At least three people died and 12 were injured on Friday in a fire at a Honolulu high-rise that was not equipped with sprinklers, authorities said, and hundreds fled the giant condominium complex as smoke billowed from the upper floors.
The dead were found on the 26th floor, where the fire broke out at about 2.15pm and then spread to the 28th floor of the Marco Polo residences, fire chief Manuel Neves said. Firefighters went door-to-door searching for people who might be trapped.
The 36-floor building was built in 1971, before sprinklers were required.
"Without a doubt if there were sprinklers in this apartment, the fire would be contained to the unit of origin," he said.
Resident Teresa Sommerville was shaken after hearing a woman's pleas for help.
"This lady's voice ... I'm trembling," Sommerville told KHON-TV. "She's like 'help me, help me,' and I couldn't see her because the smoke was so dark. All of a sudden the wind shifts and you see this lady is standing inside the lanai. She's not standing over the edge or anything, and she's like 'Help me, help me.'"
The blaze was still smoldering as the sun set, some four hours after it broke out, but no more flames were showing from outside the building and authorities said they expected to have it out soon.
The high-rise, one of several near the tourist mecca of Waikiki, has 568 condominiums that sell for an average of about $560,000 and four commercial spaces.
The building is vast and wave-shaped, and has several sections. The blaze was mostly confined to a single section, and only the units immediately above it and to the side of it were evacuated, while many residents stayed inside.
The conditions of the injured were not immediately clear. Four people were taken to hospitals, Honolulu Emergency Medical Services spokeswoman Shayne Enright said.
"We noticed the smoke coming up past our unit because it was right underneath us, and after that we took off," said Al Citron, who lives on the 32nd floor of the building. "We heard some explosions, looked down and saw the flames."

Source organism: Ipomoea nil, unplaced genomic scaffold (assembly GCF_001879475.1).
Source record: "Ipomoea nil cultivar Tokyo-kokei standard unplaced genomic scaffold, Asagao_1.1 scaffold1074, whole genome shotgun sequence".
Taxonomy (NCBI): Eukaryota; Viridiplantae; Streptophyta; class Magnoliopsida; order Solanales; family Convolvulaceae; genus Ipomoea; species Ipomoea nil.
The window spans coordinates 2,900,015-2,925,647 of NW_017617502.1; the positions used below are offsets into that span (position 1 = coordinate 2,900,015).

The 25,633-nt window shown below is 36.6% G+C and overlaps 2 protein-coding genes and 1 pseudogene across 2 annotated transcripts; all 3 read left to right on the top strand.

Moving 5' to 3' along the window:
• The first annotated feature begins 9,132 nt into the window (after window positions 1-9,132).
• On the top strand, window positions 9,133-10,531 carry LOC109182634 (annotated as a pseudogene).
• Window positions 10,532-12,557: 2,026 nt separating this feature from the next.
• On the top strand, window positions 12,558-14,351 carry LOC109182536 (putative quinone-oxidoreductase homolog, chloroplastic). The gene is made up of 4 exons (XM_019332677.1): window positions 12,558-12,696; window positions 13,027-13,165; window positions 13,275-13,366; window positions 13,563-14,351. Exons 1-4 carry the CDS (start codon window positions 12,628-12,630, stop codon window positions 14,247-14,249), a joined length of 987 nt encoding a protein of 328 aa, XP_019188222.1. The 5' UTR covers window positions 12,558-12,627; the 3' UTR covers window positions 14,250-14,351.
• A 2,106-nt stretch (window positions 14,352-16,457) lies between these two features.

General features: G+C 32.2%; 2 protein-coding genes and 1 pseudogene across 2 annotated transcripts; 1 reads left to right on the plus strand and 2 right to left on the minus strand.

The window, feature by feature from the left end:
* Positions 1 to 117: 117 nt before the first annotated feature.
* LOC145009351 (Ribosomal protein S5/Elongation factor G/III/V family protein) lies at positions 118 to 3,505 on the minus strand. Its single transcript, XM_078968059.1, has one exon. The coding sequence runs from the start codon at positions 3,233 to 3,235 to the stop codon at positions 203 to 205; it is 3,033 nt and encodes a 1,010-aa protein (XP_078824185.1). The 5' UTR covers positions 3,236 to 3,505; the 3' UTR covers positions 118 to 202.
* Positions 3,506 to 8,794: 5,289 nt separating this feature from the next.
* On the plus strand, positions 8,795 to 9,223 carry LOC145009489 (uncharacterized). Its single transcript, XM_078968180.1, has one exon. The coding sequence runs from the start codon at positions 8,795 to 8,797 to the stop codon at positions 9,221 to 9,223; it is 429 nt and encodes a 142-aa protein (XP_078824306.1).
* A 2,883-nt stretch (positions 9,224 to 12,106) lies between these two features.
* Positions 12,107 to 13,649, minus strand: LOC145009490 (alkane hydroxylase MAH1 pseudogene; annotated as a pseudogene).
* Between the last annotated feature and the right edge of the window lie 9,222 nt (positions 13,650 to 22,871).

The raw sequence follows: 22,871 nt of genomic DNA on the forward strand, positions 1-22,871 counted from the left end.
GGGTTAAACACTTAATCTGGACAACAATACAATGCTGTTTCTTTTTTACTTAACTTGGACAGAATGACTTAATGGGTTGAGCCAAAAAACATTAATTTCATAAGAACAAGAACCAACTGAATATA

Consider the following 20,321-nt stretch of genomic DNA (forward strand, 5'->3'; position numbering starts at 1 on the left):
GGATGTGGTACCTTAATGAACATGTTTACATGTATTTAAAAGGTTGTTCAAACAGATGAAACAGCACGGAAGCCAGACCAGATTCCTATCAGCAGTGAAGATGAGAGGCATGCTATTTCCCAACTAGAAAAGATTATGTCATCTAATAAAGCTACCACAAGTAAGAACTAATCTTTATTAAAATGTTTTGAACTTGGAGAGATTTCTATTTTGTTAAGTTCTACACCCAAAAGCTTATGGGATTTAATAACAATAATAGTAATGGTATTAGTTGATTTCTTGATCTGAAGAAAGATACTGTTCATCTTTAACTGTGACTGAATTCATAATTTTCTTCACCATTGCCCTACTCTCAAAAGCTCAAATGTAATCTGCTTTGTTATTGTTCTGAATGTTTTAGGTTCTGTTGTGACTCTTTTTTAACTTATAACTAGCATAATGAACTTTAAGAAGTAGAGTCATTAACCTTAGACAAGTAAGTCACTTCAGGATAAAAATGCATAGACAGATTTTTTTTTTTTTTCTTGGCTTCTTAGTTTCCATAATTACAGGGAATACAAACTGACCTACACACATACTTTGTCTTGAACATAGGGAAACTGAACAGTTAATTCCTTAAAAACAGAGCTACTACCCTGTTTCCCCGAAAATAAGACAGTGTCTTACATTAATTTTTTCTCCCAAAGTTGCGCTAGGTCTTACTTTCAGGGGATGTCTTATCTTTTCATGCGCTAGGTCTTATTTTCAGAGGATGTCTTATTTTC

Security guard Leonard Rosa said the evacuation was orderly as police and firefighters went door-to-door checking on people.
Peter Leng said his mother, who has dementia and is in a wheelchair, was still inside with a caretaker, and had been told to stay there.
"She's on the 22nd floor and she's still not out yet, she's still inside the building. They're telling her to stay put," Leng told Hawaii News Now as he stood outside. "I cannot go in there, I want to go in there and try to rescue her, but they won't let me."
Patrick Williamson, who lives on the 32nd floor with his two sons, ages 10 and 12, said they all evacuated when they smelled smoke.
Williamson said he felt "worried, concerned and a little angry" at the situation.
"For the fire to get this out of control is a little suspicious. Either the fire department was late in response or there was something going on in that unit. Either way one wonders what happened and I feel a little bit less secure living in the building."
Honolulu mayor Kirk Caldwell said the city needs to look at passing a law requiring older buildings be retrofitted with sprinklers.
"The biggest argument is the affordability," Caldwell said. "Residents have to pay. It's pretty expensive. But if it saves a life and it's your life, it's worth the cost."
* Associated Press